With the end of a war in sight, combat troops on Fort Hood are shifting focus.
For years, they've been fighting insurgents and providing support for foreign governments and civilians.
So now they're now brushing up on what it takes to take on an Army.
This afternoon mortar after mortar fired over Fort Hood skies as part of a training exercise.
It's music to SGT Shane Hanover's ears.
He has been a cavalry scout for 23 years, but it's been nearly a decade since he's gotten to do that job overseas.
"We're an extremely powerful and lethal force, we've just kept a lot of things on the shelf," said Shane.
He is trained to support force-on-force combat, but missions in Iraq and Afghanistan have been against scattered insurgents, also focusing on civil and governmental stability.
Now this week-long field artillery training, called decisive action training, is preparing 4 thousand 3rd Brigade Combat Team soldiers for whatever might come next.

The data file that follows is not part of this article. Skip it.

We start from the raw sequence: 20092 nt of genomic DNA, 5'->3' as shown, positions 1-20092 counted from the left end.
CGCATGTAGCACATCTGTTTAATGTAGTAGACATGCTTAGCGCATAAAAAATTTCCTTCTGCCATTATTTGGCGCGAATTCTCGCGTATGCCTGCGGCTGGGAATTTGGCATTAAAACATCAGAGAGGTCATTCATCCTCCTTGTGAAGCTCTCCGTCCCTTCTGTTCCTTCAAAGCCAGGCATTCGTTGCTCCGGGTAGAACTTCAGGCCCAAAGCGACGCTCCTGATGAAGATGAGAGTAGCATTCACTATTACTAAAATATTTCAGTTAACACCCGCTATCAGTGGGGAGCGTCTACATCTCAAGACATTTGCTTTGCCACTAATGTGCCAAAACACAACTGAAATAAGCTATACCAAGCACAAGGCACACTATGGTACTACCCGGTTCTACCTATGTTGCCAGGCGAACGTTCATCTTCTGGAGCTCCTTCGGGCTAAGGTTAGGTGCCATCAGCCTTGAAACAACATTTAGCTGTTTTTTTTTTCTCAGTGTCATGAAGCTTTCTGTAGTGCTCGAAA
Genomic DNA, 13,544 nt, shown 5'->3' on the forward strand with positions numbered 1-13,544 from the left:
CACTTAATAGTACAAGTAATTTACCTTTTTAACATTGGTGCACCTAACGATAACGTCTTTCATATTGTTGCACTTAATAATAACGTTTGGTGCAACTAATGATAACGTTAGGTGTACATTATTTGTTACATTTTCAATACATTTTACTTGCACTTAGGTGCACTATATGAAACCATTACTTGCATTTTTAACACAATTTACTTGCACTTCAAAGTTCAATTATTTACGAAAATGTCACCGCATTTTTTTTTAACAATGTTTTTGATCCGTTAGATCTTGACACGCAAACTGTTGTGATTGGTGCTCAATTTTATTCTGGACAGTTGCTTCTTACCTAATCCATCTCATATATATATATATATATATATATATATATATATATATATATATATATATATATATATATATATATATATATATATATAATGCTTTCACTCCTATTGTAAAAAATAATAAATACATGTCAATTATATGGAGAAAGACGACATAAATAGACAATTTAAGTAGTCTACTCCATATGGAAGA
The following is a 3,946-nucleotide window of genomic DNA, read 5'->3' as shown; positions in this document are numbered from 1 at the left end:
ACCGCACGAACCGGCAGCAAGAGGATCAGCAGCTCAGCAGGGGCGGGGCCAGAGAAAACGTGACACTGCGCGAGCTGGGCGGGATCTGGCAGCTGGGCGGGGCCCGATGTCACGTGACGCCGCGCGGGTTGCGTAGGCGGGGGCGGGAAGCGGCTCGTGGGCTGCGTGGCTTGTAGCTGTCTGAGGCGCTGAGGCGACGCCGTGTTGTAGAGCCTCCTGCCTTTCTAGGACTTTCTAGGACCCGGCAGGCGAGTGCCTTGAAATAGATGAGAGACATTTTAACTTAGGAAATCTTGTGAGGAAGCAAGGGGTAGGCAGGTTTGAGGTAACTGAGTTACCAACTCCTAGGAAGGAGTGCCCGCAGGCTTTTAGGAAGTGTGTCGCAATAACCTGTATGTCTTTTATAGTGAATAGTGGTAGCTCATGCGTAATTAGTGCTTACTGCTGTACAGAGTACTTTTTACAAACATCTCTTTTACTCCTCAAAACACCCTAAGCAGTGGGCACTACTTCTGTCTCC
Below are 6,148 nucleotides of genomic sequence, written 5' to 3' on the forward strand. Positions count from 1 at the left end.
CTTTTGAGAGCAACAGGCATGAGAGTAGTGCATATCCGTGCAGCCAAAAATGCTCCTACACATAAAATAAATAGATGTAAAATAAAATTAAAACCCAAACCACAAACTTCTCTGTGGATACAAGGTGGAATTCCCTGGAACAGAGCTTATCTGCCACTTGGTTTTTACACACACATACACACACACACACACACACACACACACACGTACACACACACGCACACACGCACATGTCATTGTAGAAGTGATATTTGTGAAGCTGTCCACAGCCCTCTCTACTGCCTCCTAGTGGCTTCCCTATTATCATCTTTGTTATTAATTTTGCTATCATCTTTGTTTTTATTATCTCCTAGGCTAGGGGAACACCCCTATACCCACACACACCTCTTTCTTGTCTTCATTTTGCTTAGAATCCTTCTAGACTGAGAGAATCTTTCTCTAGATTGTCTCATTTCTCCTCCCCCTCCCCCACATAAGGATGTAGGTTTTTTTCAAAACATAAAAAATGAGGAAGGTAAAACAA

"We were really living on forward operating bases, and we would execute our missions from those bases out into the environment and back, where as now, it will be a more fluid and on the move scenario," said LTC Robert Hensley.
In recent years, armored vehicles have been used primarily to protect troops when they're on the go.
Now it's time to train on fighting vehicles, in case our soldiers one day have to face a country with tanks of their own.
And next month they'll go to the National Training Center in California to get certified in these types of maneuvers.
"We're going to go in there, and we're going to do really well. I feel really bad for the enemy," said Shane.
As of right now, the brigade isn't scheduled to deploy, but if it does, it will have that blend of experience from the old and the new tactics.
Reporter/Photographer: Sophia Stamas email@example.com